A History Lesson With Booze ®

Raising the Pride Flag

In 1978, a former soldier with a sewing machine and his friend Harvey Milk decided it was time to craft a symbol of gay pride. The rainbow flag they made became recognizable around the world and changed Gilbert Baker's own life forever.

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RAUL ARBOLEDA / AFP / Getty Images
RAUL ARBOLEDA / AFP / Getty Images

One of the most recognizable flags in the world doesn’t represent a country.

It all began in the Seventies, with artist Gilbert Baker. After his honorable discharge from the Army, he settled in San Francisco and learned to sew. At first he just made himself cool outfits to wear to rock shows. But then he befriended gay-rights activist Harvey Milk. And started making banners for protest marches.

In 1978, he and Milk had an idea. The city’s annual gay pride parade should have a logo. Gilbert wanted it to be positive. Something natural, kind of magical, and multicolored to symbolize gay and lesbian diversity. He envisioned… a rainbow.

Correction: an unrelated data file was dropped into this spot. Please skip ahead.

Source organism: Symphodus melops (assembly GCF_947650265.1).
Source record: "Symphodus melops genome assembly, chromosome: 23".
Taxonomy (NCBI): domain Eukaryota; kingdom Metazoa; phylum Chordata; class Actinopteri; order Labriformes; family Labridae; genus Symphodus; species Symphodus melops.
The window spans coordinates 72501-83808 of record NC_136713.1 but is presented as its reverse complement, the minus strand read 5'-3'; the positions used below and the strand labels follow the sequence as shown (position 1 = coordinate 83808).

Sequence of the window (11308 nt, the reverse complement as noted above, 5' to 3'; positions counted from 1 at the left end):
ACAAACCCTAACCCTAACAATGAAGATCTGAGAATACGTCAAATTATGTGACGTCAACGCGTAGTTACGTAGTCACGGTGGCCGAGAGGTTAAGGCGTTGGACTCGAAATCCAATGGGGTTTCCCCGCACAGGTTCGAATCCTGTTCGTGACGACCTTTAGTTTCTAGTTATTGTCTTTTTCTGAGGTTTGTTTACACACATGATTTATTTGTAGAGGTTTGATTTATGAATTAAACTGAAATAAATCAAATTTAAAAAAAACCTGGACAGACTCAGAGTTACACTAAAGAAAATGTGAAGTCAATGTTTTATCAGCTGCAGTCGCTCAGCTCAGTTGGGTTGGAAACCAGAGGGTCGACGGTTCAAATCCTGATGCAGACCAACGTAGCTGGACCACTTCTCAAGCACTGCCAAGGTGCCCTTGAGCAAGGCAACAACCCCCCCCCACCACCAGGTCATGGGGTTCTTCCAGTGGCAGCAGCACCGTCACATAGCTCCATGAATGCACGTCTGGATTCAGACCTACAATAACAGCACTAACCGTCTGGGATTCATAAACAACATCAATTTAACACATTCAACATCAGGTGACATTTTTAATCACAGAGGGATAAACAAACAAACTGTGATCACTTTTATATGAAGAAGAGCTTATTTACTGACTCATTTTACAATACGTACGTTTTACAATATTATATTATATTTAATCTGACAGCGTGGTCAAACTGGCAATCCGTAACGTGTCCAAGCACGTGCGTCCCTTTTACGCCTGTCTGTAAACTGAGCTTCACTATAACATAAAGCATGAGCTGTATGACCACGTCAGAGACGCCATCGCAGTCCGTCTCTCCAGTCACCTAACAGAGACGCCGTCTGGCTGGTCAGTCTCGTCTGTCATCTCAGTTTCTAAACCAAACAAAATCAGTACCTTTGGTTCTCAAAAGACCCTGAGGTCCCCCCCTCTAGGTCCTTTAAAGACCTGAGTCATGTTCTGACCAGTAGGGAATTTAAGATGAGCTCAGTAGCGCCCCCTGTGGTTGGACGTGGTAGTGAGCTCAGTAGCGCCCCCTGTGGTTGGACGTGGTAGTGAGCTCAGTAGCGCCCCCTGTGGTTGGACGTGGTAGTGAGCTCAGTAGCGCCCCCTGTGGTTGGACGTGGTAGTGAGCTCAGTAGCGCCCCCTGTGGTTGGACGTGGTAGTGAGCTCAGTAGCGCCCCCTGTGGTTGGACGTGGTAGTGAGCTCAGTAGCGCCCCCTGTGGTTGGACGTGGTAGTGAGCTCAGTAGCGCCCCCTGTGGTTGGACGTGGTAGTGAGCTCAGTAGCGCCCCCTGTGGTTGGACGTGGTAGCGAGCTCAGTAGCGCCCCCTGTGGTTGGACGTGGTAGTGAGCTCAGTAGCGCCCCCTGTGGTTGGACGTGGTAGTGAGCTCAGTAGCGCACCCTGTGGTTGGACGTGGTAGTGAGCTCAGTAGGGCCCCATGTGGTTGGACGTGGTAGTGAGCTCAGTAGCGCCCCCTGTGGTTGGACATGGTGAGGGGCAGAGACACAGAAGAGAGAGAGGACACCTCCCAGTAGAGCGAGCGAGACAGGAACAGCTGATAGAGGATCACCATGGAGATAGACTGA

Gilbert and friends hand-dyed a thousand yards of cotton in homemade tubs, to create huge 30-by-60 foot rainbow flags. Pressing the things took hours and burned out iron after iron.

When they were unveiled before hundreds of thousands of paraders, according to Gilbert, “Everyone understood it. It was like a bolt of lightning. It changed my life forever.”

Within minutes, people asked where they could get a rainbow flag. Within weeks, demand was so high, Gilbert had to farm out production to a commercial company. It launched his career: he went on to design banners and displays for U.S. Senators, for state visits by the leaders of France and China, and for the 1985 Super Bowl.

The rainbow flag design is in the public domain but Gilbert still sells his own handmade versions. Occasionally, he makes one you could never hang from a flagpole; in 1994, he commemorated the 25th anniversary of the Stonewall Riots by unfurling a rainbow flag a mile long. It broke the record for biggest flag ever.

Rainbow Pousse-Café

Layered by Johnny Raglan, bartender at Comstock Saloon in San Francisco, where the first Pride flag was made (but he won’t be making this complicated drink at his bar, so don’t ask).

1/2 oz Grenadine
1/2 oz Bols Yogurt Liqueur
1/2 oz Maraschino
1/2 oz Green Creme de Menthe
1/2 oz Yellow Chartreuse
1/2 oz Orange Curacao
1/2 oz Brandy

Layer each liqueur in order by density, pouring slowly and carefully over the back of a bar spoon. Drink slowly, layer by layer.